Photo via Anthony Ryan/Flickr

Google reveals what Americans needed help with the most in 2016

This sounds about right.

Feb 28, 2020, 6:59 pm*

Tech

Amrita Khalid 

Amrita Khalid

If someone from the future were to look at Google search results to get a sense of where Americans were at in 2016, they would find out that we as a nation were the most concerned with voting, Pokémon, Snapchat, slime, Pinball, and… moving to Canada. Sounds about right! 

Here’s Google list of the top 10 how-to searches of the year. 

1) How to play Pokémon Go

Many will remember the summer of 2016 as notable due to the historic victory of the Cleveland Cavaliers or Donald Trump’s “surprising” (haha) clinch of the Republican nomination for president.  They are wrong. Summer 2016 will forever be known as the summer of Pokémon Go

Niantic’s release of the addictive app in this U.S. this July quickly wracked up millions in downloads. Thousands of Americans got off the couch and ventured miles across their cities in search of augmented reality creatures spawned by a nearly 20-year-old Japanese Nintendo video game. Who cares if Pokémon Go drained our phone’s battery life, hogged up all of its storage, and secretly stole our Google data that once time without telling us? 

2) How to register to vote

There’s no surprise here, given the high-stakes around the historic 2016 election. 

3) How to play Powerball

2016 had some enormous payouts for Powerball, the multi-state lottery drawing. You would think that playing would be pretty self-explanatory. You’d be wrong.

4) How to make slime

Why were Americans so obsessed with slime—specifically making their own—in 2016? Slime is a relic that many children of the ’90s ascribe to the long-cancelled Nickelodeon game show, Double Dare. Slime is also strangely fascinating and can be fun to make.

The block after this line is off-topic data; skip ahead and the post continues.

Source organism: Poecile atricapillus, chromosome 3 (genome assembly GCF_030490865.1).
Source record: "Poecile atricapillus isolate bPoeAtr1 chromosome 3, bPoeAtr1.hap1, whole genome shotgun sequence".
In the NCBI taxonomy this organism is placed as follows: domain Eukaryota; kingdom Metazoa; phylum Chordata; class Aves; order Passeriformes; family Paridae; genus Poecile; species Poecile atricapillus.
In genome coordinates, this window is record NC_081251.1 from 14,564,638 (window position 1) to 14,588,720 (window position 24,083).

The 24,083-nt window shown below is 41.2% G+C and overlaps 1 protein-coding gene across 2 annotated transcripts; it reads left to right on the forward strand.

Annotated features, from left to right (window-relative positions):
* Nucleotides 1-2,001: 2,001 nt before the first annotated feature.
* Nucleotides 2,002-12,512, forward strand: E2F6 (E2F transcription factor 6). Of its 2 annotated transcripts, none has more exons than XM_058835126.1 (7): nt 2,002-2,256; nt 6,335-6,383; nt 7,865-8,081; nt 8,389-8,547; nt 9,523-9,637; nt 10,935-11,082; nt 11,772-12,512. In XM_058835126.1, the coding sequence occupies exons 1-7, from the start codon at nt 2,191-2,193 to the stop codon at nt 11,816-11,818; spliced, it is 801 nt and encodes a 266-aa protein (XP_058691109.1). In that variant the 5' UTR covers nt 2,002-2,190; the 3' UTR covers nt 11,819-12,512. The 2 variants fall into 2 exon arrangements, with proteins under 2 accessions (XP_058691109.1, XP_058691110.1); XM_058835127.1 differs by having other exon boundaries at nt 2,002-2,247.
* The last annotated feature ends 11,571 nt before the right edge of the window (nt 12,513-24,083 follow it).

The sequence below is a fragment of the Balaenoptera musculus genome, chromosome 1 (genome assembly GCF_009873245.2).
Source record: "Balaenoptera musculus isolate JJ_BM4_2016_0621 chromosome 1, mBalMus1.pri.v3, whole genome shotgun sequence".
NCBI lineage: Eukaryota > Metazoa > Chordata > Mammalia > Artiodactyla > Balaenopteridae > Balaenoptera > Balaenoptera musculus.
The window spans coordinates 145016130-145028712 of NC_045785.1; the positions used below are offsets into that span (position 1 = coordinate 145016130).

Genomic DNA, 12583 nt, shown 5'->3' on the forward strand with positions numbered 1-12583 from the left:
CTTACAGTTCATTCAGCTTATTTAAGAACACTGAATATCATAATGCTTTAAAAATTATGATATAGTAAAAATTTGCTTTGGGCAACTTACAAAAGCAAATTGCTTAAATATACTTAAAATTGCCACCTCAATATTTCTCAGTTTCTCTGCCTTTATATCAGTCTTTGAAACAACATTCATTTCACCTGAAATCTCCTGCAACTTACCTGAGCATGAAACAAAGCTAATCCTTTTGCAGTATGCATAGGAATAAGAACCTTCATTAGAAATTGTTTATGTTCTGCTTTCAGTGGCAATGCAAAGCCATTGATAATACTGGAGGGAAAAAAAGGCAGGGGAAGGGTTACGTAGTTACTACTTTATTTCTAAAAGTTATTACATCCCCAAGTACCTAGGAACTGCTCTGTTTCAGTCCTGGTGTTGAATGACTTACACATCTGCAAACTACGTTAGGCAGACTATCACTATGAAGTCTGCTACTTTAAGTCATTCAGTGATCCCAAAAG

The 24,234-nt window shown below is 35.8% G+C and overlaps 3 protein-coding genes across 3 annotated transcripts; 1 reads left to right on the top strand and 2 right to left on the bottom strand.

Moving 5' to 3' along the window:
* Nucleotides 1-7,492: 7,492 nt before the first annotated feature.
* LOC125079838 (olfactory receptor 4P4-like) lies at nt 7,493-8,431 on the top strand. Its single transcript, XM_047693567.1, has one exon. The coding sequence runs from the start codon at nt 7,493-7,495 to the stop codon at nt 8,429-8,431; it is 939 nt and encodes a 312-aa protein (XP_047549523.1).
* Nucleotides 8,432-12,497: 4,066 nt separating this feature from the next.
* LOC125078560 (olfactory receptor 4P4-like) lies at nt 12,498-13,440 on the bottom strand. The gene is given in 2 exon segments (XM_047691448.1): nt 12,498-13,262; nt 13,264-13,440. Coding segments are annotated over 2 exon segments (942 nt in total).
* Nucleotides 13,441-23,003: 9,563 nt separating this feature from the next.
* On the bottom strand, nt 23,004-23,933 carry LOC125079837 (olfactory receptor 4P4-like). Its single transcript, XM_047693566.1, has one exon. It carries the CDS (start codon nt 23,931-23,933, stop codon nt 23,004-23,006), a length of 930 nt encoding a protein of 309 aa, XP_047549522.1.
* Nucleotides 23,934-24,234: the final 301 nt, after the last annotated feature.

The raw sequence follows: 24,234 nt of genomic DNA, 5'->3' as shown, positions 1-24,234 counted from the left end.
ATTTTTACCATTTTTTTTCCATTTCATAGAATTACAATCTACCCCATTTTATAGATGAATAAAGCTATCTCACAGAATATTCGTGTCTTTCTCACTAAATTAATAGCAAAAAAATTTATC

As the Daily Dot’s Cynthia McKelvey writes:

“Basically, DIY slime is a mix of white school glue—the stuff you used to put all over your palms and then peel off with great satisfaction—and borax, a multi-use compound commonly found in detergents. Rothschild explains that mixing the two together allows charged molecules in the borax to interact with the long, repeating molecules in the glue called polymers to create a viscous liquid.”

5) How to move to Canada

2016 is the year of blaming Canada no more. Following key moments in the Republican primary as well as the morning after the general election, Google saw an unprecedented spike in searches for variations on “How can I move to Canada” in the United States. 

From draft-dodgers to those seeking better healthcare to Hollywood celebrities like Susan Sarandon, Canada seems to be the refuge of choice for Americans unhappy with the current political landscape. The Internet Archive is even headed to Canada to escape the Trump presidency. 

But you might have regrets once you move up to the Great White North. Also be sure to read “The 6 worst things about moving to Canada” before you fill out that visa application. 

6) How to battle in Pokémon Go

Battling is an essential part of Pokémon Go. If you want to advance past level 5, you’re going to need to hit the gym. 

7) How to appear funny

There are some things that not even Google can help you with.

8) How to catch Pokémon

If you still need some help, this guide should be useful. 

9) How to vote early

We hope you made your voice count in November. 

10) How to use Snapchat filters

With everyone and your grandmother finally getting on board with Snapchat, the demand for Snapchat’s filters and lenses were at a record high this year. America was most curious about Snapchat filters—also known as geofilters—the colorful graphic add-ons that are tied to your geographic location. Snapchat in 2016 also launched a paid geofilter feature, allowing everyone from your narcissistic bride-to-be cousin to Donald Trump to shell out occasionally large sums of money to create their own geofilter.  

People were also curious about Snapchat selfie lenses, the addictive VR-enabled feature that allows you to faceswap with Mitt Romney or offend someone of a different race when you’re bored. 

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*First Published: Dec 14, 2016, 11:15 am